Re: Indexing Online Books: Cost Effective?

Subject: Re: Indexing Online Books: Cost Effective?
From: Lori Lathrop <76620 -dot- 456 -at- COMPUSERVE -dot- COM>
Date: Mon, 8 Nov 1993 20:29:07 EST

Mark Hage writes:

>> While I agree that indexes are valuable in written texts, they are
>> valuable because they offer an alternative method of reading the text (as
>> opposed to the good old cover-to-cover approach).
>> In hypertext (assuming the hypertext is well designed) this alternative
>> reading approach is available through the links. Relations between topics
>> are "links" in hypertext. An index becomes redundant and, I would argue
>> unnecessary. (Though a user must be presented with choices allowing
>> himself or herself an access point to the information sought)

And Helena Jerney replies:

> I have to completely disagree with this statement. While hypertext links
> provide useful paths *through* online information, the can never replace
> the point-of-entry links that an extensive index and other content lists
> allow. Points of entry to specific topics are *never* redundant in an
> online hypertext system, it makes the system easier to navigate, easier
> to comprehend as an information delivery medium, it gives the reader an idea
> of the topics covered and how extensive the system is, and it makes it
> more usable. In short, it provides users with cues that they do not get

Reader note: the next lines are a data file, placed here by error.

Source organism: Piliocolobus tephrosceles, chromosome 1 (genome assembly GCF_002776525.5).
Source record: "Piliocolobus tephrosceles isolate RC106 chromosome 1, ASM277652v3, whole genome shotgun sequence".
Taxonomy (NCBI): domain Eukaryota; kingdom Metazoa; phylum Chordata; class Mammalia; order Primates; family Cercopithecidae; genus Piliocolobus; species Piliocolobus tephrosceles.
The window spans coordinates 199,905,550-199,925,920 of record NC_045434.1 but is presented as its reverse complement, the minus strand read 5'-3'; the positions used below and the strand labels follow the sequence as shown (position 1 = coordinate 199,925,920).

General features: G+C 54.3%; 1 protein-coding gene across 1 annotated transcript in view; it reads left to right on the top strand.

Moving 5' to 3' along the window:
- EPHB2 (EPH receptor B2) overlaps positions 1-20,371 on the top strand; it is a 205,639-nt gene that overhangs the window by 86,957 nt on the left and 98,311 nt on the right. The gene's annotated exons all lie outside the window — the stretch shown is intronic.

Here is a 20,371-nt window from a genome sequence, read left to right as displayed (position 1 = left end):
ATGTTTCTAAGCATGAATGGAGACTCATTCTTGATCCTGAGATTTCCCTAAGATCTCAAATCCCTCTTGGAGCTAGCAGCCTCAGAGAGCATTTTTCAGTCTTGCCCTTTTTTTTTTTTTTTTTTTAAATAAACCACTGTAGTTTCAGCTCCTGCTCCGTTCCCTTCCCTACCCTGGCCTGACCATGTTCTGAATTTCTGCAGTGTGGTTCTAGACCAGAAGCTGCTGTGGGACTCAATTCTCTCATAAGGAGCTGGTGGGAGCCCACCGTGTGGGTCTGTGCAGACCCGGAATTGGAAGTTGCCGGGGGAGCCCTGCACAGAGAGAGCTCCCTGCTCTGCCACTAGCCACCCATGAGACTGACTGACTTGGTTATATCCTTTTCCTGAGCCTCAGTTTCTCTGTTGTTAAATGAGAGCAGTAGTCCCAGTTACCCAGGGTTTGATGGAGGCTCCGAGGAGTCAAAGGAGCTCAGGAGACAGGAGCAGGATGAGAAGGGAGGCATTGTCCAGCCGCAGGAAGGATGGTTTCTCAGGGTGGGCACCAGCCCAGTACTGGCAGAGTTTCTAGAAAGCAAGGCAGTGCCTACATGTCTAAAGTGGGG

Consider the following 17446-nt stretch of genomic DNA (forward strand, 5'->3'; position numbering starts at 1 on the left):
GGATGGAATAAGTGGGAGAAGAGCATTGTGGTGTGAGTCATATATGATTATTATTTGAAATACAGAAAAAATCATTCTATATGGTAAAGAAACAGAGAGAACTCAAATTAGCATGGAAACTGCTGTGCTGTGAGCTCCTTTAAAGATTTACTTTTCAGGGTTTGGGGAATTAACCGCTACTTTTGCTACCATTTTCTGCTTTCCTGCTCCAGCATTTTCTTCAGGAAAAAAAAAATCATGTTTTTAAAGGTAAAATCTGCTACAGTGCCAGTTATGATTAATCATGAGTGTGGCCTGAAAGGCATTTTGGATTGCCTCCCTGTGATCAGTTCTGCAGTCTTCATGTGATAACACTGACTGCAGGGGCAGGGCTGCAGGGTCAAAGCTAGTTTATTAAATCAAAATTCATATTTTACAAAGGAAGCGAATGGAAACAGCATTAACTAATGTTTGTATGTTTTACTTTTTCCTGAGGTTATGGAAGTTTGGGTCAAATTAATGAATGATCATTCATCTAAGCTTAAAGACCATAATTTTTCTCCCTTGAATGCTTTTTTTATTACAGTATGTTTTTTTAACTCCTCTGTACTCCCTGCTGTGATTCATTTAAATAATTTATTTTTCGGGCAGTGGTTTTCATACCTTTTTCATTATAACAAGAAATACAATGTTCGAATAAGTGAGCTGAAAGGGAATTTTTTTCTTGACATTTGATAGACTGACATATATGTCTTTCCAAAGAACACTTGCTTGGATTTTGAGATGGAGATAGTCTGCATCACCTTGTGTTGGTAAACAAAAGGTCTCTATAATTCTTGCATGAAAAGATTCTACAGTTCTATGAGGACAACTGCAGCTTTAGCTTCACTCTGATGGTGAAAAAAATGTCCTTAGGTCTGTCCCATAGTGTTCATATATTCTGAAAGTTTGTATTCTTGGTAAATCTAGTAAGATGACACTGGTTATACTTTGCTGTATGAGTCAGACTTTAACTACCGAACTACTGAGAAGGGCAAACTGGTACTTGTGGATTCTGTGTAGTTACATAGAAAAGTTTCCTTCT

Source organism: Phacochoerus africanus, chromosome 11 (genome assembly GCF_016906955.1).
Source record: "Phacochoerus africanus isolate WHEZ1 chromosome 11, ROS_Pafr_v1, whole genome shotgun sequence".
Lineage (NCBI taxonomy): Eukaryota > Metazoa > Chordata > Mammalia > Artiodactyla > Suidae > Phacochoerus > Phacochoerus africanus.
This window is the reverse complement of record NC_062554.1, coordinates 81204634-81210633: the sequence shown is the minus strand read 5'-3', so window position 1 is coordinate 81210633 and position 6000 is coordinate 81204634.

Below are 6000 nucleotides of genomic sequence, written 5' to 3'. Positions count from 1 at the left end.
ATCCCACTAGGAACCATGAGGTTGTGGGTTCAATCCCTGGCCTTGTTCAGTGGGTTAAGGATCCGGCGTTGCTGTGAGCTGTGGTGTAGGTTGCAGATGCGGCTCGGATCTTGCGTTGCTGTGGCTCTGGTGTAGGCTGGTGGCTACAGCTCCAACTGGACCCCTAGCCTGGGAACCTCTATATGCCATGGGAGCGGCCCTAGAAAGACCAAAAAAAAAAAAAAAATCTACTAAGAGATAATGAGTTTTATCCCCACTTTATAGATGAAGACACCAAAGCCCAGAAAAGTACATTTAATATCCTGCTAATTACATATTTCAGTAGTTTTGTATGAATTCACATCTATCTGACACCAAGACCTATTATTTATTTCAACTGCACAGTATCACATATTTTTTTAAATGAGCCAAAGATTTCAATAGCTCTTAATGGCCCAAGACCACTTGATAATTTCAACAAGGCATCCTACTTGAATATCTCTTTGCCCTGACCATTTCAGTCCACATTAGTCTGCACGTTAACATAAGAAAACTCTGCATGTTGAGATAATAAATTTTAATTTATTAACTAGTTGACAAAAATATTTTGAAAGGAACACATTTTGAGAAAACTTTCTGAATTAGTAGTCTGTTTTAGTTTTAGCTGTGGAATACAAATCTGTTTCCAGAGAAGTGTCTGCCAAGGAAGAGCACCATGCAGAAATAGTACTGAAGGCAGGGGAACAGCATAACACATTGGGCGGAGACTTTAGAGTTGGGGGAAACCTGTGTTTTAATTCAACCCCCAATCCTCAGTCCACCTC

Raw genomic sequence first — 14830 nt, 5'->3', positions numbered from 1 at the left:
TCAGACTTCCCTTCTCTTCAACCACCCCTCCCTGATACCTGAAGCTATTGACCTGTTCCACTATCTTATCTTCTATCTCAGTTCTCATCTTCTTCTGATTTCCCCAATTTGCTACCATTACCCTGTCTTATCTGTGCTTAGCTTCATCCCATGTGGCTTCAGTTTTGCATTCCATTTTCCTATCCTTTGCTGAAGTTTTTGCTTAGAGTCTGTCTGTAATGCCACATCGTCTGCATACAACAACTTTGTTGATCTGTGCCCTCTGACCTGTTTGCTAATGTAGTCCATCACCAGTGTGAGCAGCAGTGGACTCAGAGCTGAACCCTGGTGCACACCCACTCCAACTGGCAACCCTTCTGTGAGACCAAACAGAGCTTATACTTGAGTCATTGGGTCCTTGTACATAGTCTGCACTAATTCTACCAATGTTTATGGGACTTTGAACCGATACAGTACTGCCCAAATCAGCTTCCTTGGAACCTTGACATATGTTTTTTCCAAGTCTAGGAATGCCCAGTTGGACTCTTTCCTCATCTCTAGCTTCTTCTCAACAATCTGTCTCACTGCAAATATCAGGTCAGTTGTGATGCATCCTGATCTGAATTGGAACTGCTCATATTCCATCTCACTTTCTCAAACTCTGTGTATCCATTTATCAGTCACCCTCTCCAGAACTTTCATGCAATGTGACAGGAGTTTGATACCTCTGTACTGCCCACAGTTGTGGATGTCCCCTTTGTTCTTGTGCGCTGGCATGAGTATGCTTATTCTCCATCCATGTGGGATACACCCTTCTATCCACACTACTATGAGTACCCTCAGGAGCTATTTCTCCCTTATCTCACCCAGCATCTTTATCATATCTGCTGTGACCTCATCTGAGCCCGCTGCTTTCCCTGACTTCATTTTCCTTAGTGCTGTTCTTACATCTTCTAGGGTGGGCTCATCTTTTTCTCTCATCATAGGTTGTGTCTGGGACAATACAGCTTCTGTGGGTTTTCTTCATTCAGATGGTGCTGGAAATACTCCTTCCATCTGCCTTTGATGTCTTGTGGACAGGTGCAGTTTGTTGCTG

> otherwise with online systems. With printed documentation there are a number
> of ways to find out this type of information visually (how thick the book
> is, the type of cover, the layout of the page, the TOC and Index,
> leafing through, headers and footers, etc etc etc).

> Although in theory a hypertext system may take the user through the
> they need, in practice users need control of where they want to go and
> an understanding of how to get there and of where they are. An online
> documentation set simply cannot survive without multiple point of entry
> tools as well as strong navigation tools. Full test search helps, but
> never replaces the user being able to make a choice from a list that gives
> them some idea about the content and from lists that reflect the structure
> of the document.

Thanks, Helena ... I agree with you. What often *sounds good* in theory
simply doesn't work that well in practice. Hypertext links are helpful,
but ... as William Horton points out, it's often too easy to get lost in
"hyperspace." Hypertext links are not a viable substitute for a well-
written index, just as hot water by itself isn't a viable substitute for
hot water & a little soap. (My apologies for the silly analogy ... but
that's what came to mind ....)

Lori Lathrop
Lathrop Media Services
freelance indexer and member of ASI

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